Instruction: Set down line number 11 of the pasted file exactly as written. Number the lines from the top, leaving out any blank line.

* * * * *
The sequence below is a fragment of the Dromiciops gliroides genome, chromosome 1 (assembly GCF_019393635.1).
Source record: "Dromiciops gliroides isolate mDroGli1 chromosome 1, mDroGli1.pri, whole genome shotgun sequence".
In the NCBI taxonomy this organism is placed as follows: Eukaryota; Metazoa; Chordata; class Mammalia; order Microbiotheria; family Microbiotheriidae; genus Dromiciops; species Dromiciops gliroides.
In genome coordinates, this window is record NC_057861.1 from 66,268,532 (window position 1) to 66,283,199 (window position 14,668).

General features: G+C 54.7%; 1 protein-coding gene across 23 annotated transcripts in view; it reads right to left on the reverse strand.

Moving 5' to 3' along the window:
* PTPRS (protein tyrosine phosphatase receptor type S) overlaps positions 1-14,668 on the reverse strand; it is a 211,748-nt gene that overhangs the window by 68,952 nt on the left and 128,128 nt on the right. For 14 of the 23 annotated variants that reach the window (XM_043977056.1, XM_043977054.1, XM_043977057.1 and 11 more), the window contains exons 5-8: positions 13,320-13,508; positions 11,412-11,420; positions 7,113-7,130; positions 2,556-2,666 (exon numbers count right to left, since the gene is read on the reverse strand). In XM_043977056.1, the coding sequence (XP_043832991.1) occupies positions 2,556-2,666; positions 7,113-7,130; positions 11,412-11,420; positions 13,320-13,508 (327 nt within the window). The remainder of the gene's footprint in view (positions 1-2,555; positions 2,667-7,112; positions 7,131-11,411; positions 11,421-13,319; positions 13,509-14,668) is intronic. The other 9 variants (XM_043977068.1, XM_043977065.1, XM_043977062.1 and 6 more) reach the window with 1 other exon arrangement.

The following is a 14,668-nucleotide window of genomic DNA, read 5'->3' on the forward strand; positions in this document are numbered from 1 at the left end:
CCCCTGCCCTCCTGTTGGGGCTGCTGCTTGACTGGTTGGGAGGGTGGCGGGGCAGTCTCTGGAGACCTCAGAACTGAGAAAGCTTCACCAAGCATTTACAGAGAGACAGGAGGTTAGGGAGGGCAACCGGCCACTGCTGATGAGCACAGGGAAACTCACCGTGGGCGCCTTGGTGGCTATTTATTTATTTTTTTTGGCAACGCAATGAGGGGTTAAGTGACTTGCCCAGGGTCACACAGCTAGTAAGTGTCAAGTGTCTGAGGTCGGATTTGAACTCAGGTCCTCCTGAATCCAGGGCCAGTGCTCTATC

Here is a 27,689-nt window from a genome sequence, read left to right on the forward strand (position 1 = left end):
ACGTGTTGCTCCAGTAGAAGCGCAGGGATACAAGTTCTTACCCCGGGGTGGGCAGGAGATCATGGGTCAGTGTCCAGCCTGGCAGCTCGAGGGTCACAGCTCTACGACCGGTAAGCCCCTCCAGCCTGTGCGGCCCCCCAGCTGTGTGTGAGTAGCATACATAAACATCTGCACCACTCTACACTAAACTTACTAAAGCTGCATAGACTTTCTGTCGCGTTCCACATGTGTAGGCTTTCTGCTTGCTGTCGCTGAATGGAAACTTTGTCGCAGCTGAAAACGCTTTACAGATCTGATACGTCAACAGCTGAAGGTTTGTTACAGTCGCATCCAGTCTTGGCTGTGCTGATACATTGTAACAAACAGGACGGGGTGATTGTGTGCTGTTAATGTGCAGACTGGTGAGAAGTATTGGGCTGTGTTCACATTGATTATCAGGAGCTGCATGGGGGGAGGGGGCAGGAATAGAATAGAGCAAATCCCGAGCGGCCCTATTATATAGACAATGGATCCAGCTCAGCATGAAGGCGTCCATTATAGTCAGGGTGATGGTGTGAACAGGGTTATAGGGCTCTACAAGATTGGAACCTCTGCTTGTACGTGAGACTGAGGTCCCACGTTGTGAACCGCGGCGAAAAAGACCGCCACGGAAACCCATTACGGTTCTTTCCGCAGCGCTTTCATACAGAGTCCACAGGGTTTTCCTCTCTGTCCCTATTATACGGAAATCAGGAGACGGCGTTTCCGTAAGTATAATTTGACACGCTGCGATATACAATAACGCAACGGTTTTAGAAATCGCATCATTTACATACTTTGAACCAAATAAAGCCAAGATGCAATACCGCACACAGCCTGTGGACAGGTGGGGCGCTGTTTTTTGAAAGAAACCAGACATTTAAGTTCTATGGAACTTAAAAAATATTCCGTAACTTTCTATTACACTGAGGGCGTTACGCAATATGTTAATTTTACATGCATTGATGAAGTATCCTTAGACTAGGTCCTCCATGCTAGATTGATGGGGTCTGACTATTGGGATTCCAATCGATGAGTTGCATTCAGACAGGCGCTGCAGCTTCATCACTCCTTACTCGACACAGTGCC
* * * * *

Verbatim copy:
ACGTGTTGCTCCAGTAGAAGCGCAGGGATACAAGTTCTTACCCCGGGGTGGGCAGGAGATCATGGGTCAGTGTCCAGCCTGGCAGCTCGAGGGTCACAGCTCTACGACCGGTAAGCCCCTCCAGCCTGTGCGGCCCCCCAGCTGTGTGTGAGTAGCATACATAAACATCTGCACCACTCTACACTAAACTTACTAAAGCTGCATAGACTTTCTGTCGCGTTCCACATGTGTAGGCTTTCTGCTTGCTGTCGCTGAATGGAAACTTTGTCGCAGCTGAAAACGCTTTACAGATCTGATACGTCAACAGCTGAAGGTTTGTTACAGTCGCATCCAGTCTTGGCTGTGCTGATACATTGTAACAAACAGGACGGGGTGATTGTGTGCTGTTAATGTGCAGACTGGTGAGAAGTATTGGGCTGTGTTCACATTGATTATCAGGAGCTGCATGGGGGGAGGGGGCAGGAATAGAATAGAGCAAATCCCGAGCGGCCCTATTATATAGACAATGGATCCAGCTCAGCATGAAGGCGTCCATTATAGTCAGGGTGATGGTGTGAACAGGGTTATAGGGCTCTACAAGATTGGAACCTCTGCTTGTACGTGAGACTGAGGTCCCACGTTGTGAACCGCGGCGAAAAAGACCGCCACGGAAACCCATTACGGTTCTTTCCGCAGCGCTTTCATACAGAGTCCACAGGGTTTTCCTCTCTGTCCCTATTATACGGAAATCAGGAGACGGCGTTTCCGTAAGTATAATTTGACACGCTGCGATATACAATAACGCAACGGTTTTAGAAATCGCATCATTTACATACTTTGAACCAAATAAAGCCAAGATGCAATACCGCACACAGCCTGTGGACAGGTGGGGCGCTGTTTTTTGAAAGAAACCAGACATTTAAGTTCTATGGAACTTAAAAAATATTCCGTAACTTTCTATTACACTGAGGGCGTTACGCAATATGTTAATTTTACATGCATTGATGAAGTATCCTTAGACTAGGTCCTCCATGCTAGATTGATGGGGTCTGACTATTGGGATTCCAATCGATGAGTTGCATTCAGACAGGCGCTGCAGCTTCATCACTCCTTACTCGACACAGTGCC